So what’s the real reason for the veto? Here, she at least gives a hint. Her press release says, “These programs have historically been administered by the Kansas Department of Commerce, and that should continue in our COVID-19 response effort.”
Commerce is run by her campaign treasurer, the obviously-ambitious David Toland. If anyone gets credit for managing a loan program to help small businesses, it will be her protégé, not State Treasurer Jake LaTurner as stipulated in HB 2619.
Translation: “I’ll be damned if I’ll allow a conservative to do something good when he’s running for Congress this year. Tough noogies to you business owners trying to stay afloat and keep people employed.”
HB 2619 passed with a bipartisan supermajority in the House (114-33); the Senate was split on party lines, with all 29 Republicans voting for the bill and all 11 Democrats opposed.
Student-focused education bill vetoed
House Bill 2510 would have provided free ACT exams for high school students, created a reporting system to monitor student achievement for kids in foster care, and established the Kansas Promise Scholarship to make higher education more affordable. Legislators would decide how much to spend on Promise Scholarships each year, not to exceed $10 million.
In her veto message, Kelly said, “Although well-intentioned, House Bill 2510 as a whole would annually deplete millions from state funds at a time when Kansas faces a $1.3 billion budget shortfall. I cannot in good conscience sign a bill establishing a new discretionary spending program that is unrelated to Kansas COVID-19 response efforts when such severe financial strain looms in the months ahead.”
After all of Kelly’s caterwauling about foster care in the past year, you’d think that she might be a bit more open-minded about helping Kansas’ neediest children. But not if it comes with a small price tag.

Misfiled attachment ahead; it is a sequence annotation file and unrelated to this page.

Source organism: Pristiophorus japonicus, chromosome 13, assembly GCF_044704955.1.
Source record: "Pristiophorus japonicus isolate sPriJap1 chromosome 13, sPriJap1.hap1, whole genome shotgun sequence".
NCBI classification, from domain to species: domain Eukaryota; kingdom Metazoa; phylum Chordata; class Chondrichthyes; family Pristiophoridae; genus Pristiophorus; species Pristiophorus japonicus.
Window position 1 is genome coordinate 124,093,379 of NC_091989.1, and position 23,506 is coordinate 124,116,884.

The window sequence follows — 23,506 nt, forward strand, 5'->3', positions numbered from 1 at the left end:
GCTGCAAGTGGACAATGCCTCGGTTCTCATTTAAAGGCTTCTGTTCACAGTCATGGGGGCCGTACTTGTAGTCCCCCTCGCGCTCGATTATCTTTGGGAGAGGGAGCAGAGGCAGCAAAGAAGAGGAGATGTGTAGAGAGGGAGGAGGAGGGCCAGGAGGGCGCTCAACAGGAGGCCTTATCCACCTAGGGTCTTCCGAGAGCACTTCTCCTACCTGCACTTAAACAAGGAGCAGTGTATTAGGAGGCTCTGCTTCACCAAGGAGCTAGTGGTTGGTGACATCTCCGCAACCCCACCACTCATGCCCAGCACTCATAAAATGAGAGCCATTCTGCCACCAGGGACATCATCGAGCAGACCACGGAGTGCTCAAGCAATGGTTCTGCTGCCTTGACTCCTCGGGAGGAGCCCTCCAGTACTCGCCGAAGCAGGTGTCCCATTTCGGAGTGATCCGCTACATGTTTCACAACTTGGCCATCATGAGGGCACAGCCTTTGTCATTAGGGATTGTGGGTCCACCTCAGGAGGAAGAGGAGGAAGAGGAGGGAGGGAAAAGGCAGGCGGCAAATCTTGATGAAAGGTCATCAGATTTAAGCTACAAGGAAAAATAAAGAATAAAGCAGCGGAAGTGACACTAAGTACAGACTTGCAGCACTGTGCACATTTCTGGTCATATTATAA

Kelly would have had to come up with a different excuse to throw kids and parents under the bus if the much more expensive Medicaid expansion bill landed on her desk. She would sign that in a heartbeat because she wants that program.
HB 2510 passed by overwhelming bipartisan majorities of 110-3 in the House and 36-3 in the Senate.
Media provides cover for Kelly
Can you imagine the media riots if a conservative governor vetoed property tax transparency, a 90-day waiver of penalty and interest on late property tax payments, a small business loan program from idle cash that wouldn’t cost the state a dime in the long run, free ACT exams, and a college scholarship program?
They’d be storming the capitol with pitchforks and torches. But with a political ally in office, media generally will simply note her vetoes as though reporting on a boring committee meeting (oh, yeah, this happened yesterday).
Here’s a predictable low-key example from the Topeka Capital-Journal. No foaming-at-the-mouth objections from outraged legislators and supporters of the bills; just scant background on the bills and quotes from the Governor. For good measure, they found a way to remind Kansans that they’d better behave and do as government instructs.
He included a section about the number of COVID-19 cases, with admonitions from Kelly’s KDHE Secretary, Dr. Lee Norman, commenting on trends improving in some counties.
“It shows us if people are attentive to doing things we recommend, that this will show improvement.”
It could also show that people are taking action privately that has little to do with government mandates or “recommendations.”
There was no mention of the fact that the eight states not shut down by their governors have better COVID outcomes or the fact that isolated clusters account for 51% of all the cases and 67% of all the deaths in Kansas. Because that just doesn’t fit the narrative that government wants you to have.
What comes next
There’s no option to override these vetoes, but legislators can still fix this if they’re willing to take the time in the special session that starts tomorrow.
My next column explains how it can be done.